LAWRENCE V. STEVENS
In previous numbers of this magazine have appeared details of telephone instrument construction calculated to give the amateur a clear and concise idea of the apparatus and theories upon which they operate.
It is now the intention of the writer to enter the domain of exchange construction, treating of the mutual exchange in which telephone service in established between 25 or 30 residences, stores and factories of a small agricultural or manufacturing community, the lines centralizing in a manually operated switch board located at the general store of the community.
There are three phases of this telephone proposition, namely the financial, the constructive and the maintaining problems, and of each the writer is disposed to to treat in a connected series of articles dealing with each phase in proper order. Throughout the country, especially in the Middle and Southern States, this exchange proposition furnishes an exceptional opportunity for an active association of local capital and labor, the plant being self-sustaining from the start with favorable prospects of regular dividends after the first year of service.
It is to be understood that this exchange proposition deals entirely with one community and not with the -general network of toll and long distance lines covering the territory. In years to come, connections may be made with other towns and other companies, a fixed charge being made for "trunking" between exchanges, but this feature is a matter which will adjust itself with the development of the plant and requires no consideration at this time.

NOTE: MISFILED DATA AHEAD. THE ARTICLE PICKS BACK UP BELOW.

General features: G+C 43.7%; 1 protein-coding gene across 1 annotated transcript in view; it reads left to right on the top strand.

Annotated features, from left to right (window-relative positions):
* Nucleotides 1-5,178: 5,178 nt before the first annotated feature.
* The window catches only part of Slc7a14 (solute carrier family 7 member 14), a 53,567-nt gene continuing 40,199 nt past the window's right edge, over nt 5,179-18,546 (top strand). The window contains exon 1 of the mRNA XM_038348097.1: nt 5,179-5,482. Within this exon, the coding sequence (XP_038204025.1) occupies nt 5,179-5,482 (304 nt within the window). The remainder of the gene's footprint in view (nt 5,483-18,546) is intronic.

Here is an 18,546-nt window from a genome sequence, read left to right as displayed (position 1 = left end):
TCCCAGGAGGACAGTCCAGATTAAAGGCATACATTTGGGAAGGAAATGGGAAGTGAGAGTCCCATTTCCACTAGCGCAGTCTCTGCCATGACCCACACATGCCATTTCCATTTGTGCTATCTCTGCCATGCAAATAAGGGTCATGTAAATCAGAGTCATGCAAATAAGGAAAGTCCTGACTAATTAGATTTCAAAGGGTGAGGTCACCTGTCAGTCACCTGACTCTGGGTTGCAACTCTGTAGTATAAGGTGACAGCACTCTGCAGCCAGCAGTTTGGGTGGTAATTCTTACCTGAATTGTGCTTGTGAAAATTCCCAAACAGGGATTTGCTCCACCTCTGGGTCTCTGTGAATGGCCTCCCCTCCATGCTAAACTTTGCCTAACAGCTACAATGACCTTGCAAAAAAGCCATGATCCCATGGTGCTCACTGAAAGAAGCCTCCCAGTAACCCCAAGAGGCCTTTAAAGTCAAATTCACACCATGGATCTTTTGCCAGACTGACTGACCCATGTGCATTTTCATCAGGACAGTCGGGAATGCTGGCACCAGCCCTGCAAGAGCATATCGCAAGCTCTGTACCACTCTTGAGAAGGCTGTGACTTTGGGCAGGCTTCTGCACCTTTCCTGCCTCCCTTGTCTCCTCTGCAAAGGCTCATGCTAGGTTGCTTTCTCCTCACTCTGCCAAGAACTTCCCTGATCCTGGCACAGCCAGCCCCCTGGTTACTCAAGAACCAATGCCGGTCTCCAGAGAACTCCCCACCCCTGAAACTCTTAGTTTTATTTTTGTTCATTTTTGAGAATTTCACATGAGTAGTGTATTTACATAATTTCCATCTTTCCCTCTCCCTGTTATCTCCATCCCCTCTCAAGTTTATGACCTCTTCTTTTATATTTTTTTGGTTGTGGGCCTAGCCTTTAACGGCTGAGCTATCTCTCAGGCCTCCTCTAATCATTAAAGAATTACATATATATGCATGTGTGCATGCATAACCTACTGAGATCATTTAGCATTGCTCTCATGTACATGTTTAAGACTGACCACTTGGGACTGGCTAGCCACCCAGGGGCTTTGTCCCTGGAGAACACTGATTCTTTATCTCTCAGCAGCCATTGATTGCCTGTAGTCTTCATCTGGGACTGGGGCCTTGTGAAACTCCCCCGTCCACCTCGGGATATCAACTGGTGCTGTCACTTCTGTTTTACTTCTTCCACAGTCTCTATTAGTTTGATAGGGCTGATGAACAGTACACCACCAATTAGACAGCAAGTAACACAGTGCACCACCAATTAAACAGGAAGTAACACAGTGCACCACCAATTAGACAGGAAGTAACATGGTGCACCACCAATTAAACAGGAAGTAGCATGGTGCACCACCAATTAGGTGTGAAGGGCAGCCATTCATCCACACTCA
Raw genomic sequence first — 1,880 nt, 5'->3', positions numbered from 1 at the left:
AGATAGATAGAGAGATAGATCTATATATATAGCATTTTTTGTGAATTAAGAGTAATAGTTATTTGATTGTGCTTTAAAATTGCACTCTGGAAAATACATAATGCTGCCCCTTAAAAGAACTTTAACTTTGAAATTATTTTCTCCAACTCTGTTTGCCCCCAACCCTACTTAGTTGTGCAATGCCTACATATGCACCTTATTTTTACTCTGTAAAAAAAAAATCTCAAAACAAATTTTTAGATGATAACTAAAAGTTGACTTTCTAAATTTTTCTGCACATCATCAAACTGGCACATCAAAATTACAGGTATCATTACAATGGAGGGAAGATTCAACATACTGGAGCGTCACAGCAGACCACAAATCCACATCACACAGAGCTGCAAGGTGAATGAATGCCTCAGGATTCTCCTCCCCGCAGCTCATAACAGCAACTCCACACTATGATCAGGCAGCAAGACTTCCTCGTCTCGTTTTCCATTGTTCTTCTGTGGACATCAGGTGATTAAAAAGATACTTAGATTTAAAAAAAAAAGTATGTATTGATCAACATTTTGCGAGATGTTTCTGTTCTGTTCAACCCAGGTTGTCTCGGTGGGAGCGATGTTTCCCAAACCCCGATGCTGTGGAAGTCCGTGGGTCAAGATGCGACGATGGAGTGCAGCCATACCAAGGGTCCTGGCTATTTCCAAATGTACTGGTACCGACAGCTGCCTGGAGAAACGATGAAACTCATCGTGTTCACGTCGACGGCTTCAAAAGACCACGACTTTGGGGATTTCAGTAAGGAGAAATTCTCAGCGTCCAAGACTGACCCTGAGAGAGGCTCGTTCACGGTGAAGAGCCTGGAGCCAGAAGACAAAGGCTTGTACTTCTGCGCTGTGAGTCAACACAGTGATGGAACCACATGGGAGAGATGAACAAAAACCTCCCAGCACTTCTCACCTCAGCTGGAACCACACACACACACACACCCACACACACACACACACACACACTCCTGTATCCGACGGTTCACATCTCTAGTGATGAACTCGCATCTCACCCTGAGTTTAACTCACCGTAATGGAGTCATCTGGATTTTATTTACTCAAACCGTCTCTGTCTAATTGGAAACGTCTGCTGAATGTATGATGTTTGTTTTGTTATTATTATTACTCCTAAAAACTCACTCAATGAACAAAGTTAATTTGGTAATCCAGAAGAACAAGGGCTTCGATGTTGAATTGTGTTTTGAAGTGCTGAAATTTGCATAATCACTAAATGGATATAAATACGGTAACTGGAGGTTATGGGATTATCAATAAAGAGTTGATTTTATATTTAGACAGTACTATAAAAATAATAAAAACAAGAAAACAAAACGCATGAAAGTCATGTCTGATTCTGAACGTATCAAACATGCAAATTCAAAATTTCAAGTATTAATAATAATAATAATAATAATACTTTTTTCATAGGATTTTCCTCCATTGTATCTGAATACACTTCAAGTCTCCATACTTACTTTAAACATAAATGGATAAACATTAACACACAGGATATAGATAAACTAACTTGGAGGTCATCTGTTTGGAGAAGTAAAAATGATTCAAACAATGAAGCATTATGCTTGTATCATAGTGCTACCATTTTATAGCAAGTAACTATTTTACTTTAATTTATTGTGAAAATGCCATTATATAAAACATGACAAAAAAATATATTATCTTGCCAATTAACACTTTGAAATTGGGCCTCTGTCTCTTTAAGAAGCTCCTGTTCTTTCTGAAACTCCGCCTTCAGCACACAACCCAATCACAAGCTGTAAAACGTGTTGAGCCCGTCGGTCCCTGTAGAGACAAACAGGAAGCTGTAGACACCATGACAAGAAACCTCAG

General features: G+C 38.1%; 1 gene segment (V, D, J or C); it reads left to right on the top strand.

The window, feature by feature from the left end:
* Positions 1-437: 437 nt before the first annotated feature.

An ideal way to describe the establishment of thisexchange is to enter at once upon the proposition in an imaginary community of 200 residents, where the inhabitants are enterprising and willing to co-operate in furthering the interests of a local enterprise.
Jefferson is the township's name and the location is in a State of the Middle West. The principal pursuit is farming; that is, poultry raising and fruitgrowing, although there are several general stores, a blacksmith and carriagesmith and two new factories near the railroad devoted to manufacture of woodenware and hardware specialties, also an elevator and hotel.
There are no large cities near Jefferson, and the town itself covers an expansive area. The annual increase in population averages 40. An outline map of the township is here given for future reference during construction, and it will be seen that many the houses are quite far apart and it may be presumed that is lation is quite complete in the winter time. The stores seem to be centered in the heart of each settlement, and the Post Office is kept in the largest general store at the Centre.
Into this community come the canvassers of the large and rival telephone companies of the West, but their propositions met with little favor from the inhabitants, principally because of the high rates quoted and also because the town, being self-sustaining, has but little use for telephone connection with such outer points.